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  • The HMS Vanguard is one of the U.K.

    The HMS Vanguard is one of the U.K.'s nuclear missile-carrying vessels. | Photo: MOD

Published 17 June 2015

UK navy whistleblower William McNeilly, who in May released documents on the nuclear program Trident, won’t face any charges.

William McNeilly says he has been dishonorably discharged from the Royal Navy just over a month after releasing documents questioning the security of the Trident nuclear program and on its military bases.

While the seaman was dismissed from the navy, he will not face court martial or any further action — contrary to earlier suppositions that he might be charged under the Official Secrets Act.

In a new nine-page document released online, he accuses the navy of firing him for discrediting its public image. He writes it was “shocking that some people in a military force can be more concerned about public image than public safety.”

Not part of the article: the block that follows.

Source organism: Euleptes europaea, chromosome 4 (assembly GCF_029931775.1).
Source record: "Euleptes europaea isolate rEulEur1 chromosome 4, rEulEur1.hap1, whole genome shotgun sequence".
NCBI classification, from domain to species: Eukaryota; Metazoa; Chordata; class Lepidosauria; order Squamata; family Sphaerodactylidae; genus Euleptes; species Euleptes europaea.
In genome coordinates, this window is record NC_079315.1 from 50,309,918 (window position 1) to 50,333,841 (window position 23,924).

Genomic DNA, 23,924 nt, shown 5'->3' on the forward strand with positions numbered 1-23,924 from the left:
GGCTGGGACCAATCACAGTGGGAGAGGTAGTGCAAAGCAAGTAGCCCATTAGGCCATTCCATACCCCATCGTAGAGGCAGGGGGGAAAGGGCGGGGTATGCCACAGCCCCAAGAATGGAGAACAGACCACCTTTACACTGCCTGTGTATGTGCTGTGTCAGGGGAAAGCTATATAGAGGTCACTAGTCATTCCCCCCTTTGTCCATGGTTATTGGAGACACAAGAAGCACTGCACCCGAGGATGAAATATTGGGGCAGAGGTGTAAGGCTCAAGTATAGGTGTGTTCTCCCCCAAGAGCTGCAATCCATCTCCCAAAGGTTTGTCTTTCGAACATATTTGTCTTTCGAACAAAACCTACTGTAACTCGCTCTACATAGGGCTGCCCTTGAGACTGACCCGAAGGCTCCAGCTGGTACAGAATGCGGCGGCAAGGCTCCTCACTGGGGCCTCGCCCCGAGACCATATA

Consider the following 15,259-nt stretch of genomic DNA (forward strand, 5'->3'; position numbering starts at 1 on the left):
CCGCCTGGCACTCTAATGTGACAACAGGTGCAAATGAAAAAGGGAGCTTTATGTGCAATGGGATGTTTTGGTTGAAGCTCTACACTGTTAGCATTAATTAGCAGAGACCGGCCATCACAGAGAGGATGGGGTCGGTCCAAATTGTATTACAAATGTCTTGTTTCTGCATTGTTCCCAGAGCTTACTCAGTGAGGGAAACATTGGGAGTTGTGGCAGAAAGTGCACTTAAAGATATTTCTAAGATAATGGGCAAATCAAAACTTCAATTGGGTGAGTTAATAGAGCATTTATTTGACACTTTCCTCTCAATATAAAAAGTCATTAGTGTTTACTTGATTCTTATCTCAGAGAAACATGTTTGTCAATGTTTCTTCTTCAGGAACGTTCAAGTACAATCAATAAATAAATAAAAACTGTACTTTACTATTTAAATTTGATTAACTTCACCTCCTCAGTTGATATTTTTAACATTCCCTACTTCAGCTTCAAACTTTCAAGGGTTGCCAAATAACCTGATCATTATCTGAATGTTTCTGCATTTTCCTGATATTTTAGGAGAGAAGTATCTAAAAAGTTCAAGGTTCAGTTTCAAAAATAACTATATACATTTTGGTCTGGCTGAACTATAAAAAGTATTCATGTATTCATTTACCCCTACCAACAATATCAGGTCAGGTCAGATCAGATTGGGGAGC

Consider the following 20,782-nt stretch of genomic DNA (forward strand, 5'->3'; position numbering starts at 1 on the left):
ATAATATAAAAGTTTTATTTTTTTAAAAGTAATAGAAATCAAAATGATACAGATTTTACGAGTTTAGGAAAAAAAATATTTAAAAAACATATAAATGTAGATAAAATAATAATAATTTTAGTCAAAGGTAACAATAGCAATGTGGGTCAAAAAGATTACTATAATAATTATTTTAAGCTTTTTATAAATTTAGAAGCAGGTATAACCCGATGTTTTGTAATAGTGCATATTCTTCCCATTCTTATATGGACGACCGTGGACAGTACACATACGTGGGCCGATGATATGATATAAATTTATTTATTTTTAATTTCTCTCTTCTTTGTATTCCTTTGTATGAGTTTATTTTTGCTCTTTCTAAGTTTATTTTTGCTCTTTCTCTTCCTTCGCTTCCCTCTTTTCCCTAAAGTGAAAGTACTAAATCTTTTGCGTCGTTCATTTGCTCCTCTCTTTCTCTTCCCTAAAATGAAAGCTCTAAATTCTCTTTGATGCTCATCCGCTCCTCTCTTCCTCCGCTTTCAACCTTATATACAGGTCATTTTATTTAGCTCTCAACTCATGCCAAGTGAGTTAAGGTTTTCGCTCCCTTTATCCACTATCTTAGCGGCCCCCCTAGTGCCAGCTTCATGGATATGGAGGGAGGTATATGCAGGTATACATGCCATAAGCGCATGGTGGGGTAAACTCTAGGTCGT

The navy immediately denied McNeilly’s allegations and said they were “subjective and unsubstantiated.”

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He has announced he will now live as a private citizen, but that he had no intention to “waste that freedom by just sitting around” during what he says are dangerous times for the U.K.

Following McNeilly’s leak in May, Scottish National Party lawmaker Alex Salmond raised the issue of Trident safety in Parliament, and the former navy employee has expressed his support for the party’s aim to remove Trident from Scotland.

The Trident program involves the development, procurement, operation and delivery of the current generation of British nuclear weapons.

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